Jonathan Papelbon doesn't think Yankees-Red Sox games are too long. He's wrong.

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The Red Sox and Yankees average game times are the two longest in baseball, and when the two of them get together, forget it. Major League Baseball has asked the teams to try and move things along, but Jonathan Papelbon — asked about the issue by WEEI’s Rob Bradford — doesn’t understand why anyone thinks there’s a problem:

“Have you ever gone to watch a movie and thought, ‘Man, this movie is
so good I wish it would have never ended.’ That’s like a Red
Sox-Yankees game. Why would you want it to end?”

Asked about having to potentially watch a movie in 30-degree
temperatures, the closer offered a solution, simply saying, “Bundle up
and drink beer . . . If you don’t want to be there, don’t be there. Go home. Why are you
complaining.”

I’ll accept his point about bundling up and drinking beer, because that’s good advice regardless. I’ll also grant that, in the pantheon of complaints “this baseball game is too long” is not a major one. If it is really intolerable don’t watch. There’s more to life to baseball. Or so I’m told by people I don’t truly trust.

But really, just because it’s baseball doesn’t mean that we should overlook just how annoying these needlessly interminable Red Sox-Yankees games are for people who work for a living. Sure, go four hours if it’s an ugly slugfest, but there is no excuse for an otherwise clean 3-2 game to last that damn long.

As for Papelbon’s movie analogy, yes, I’d love it if the car chases, dance numbers and fight sequences in my favorite movies lasted forever, but I wouldn’t like it if my favorite movies were extended by scenes of guys looking for their car keys, tying their dancing shoes and stretching.

Which is basically what we get with these long Red Sox-Yankees games. Mound meetings, equipment adjustments, extra bullpen throws and long stares into the catcher before each pitch, often by closers like Papelbon and Mariano Rivera who only throw one damn pitch most of the time anyway.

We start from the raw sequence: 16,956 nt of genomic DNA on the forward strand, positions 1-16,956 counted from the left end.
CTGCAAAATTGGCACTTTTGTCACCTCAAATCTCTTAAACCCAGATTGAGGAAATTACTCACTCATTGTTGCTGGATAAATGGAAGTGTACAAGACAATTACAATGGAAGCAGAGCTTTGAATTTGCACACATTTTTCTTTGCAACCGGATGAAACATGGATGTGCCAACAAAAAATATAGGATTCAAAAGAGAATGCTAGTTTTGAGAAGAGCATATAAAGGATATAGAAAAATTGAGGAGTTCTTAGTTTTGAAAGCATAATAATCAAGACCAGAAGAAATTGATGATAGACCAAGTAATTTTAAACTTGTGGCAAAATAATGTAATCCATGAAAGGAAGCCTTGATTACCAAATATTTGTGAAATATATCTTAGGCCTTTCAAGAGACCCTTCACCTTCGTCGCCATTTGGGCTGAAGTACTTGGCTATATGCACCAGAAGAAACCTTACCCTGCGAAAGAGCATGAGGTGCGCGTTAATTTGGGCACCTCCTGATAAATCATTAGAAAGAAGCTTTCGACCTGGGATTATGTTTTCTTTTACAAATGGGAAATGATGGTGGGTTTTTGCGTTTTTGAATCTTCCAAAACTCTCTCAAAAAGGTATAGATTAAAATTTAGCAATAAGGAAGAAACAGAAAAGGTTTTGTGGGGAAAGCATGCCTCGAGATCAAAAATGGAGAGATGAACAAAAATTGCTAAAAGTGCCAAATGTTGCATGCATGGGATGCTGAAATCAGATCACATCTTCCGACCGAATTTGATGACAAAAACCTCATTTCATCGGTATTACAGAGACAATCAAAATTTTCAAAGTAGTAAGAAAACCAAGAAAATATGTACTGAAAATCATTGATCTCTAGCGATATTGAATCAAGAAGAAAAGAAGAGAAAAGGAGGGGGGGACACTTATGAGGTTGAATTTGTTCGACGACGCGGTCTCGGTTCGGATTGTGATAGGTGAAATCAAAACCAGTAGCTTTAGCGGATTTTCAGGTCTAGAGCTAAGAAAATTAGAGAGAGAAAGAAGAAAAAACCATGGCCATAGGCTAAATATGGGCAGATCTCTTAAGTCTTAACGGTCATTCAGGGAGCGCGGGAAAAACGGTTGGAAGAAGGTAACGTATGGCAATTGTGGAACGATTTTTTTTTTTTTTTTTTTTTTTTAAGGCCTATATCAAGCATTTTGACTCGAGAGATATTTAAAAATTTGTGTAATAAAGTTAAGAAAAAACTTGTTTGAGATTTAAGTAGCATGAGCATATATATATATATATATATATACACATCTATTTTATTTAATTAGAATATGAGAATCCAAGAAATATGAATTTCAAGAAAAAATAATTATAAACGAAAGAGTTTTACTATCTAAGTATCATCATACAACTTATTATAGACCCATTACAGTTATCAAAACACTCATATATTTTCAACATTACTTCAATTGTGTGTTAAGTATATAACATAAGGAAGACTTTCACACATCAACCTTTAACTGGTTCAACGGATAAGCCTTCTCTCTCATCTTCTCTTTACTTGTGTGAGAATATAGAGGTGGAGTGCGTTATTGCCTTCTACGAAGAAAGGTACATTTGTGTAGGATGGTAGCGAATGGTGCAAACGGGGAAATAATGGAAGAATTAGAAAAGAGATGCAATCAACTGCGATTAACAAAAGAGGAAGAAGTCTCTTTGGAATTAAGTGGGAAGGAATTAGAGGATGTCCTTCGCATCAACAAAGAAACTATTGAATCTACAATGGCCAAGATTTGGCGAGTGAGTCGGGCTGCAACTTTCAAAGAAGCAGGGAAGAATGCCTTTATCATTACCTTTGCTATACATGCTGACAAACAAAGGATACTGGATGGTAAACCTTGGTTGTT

Get in the box. Throw the pitch. Figure out your signs before the game. We’ll still love it. In fact, we’ll probably love it even more.

MLB, union resume blood testing after pandemic, lockout

Scott Taetsch-USA TODAY Sports
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NEW YORK – In the first acknowledgment that MLB and the players’ association resumed blood testing for human growth hormone, the organizations said none of the 1,027 samples taken during the 2022 season tested positive.

HGH testing stopped in 2021 because of the COVID-19 pandemic. Testing also was halted during the 99-day lockout that ended in mid-March, and there were supply chain issues due to COVID-19 and additional caution in testing due to coronavirus protocols.

The annual public report is issued by Thomas M. Martin, independent program administrator of MLB’s joint drug prevention and treatment program. In an announcement accompanying Thursday’s report, MLB and the union said test processing is moving form the INRS Laboratory in Quebec, Canada, to the UCLA Laboratory in California.

MLB tests for HGH using dried blood spot testing, which was a change that was agreed to during bargaining last winter. There were far fewer samples taken in 2022 compared to 2019, when there were 2,287 samples were collected – none positive.

Beyond HGH testing, 9,011 urine samples were collected in the year ending with the 2022 World Series, up from 8,436 in the previous year but down from 9,332 in 2019. And therapeutic use exemptions for attention deficit hyperactivity disorder dropped for the ninth straight year, with just 72 exemptions in 2022.

Overall, the league issued six suspensions in 2022 for performance-enhancing substances: three for Boldenone (outfielder/first baseman Danny Santana, pitcher Richard Rodriguez and infielder Jose Rondon, all free agents, for 80 games apiece); one each for Clomiphene (Milwaukee catcher Pedro Severino for 80 games), Clostebol (San Diego shortstop Fernando Tatis Jr. for 80 games) and Stanozolol (Milwaukee pitcher J.C. Mejia for 80 games).

There was an additional positive test for the banned stimulant Clobenzorex. A first positive test for a banned stimulant results in follow-up testing with no suspension.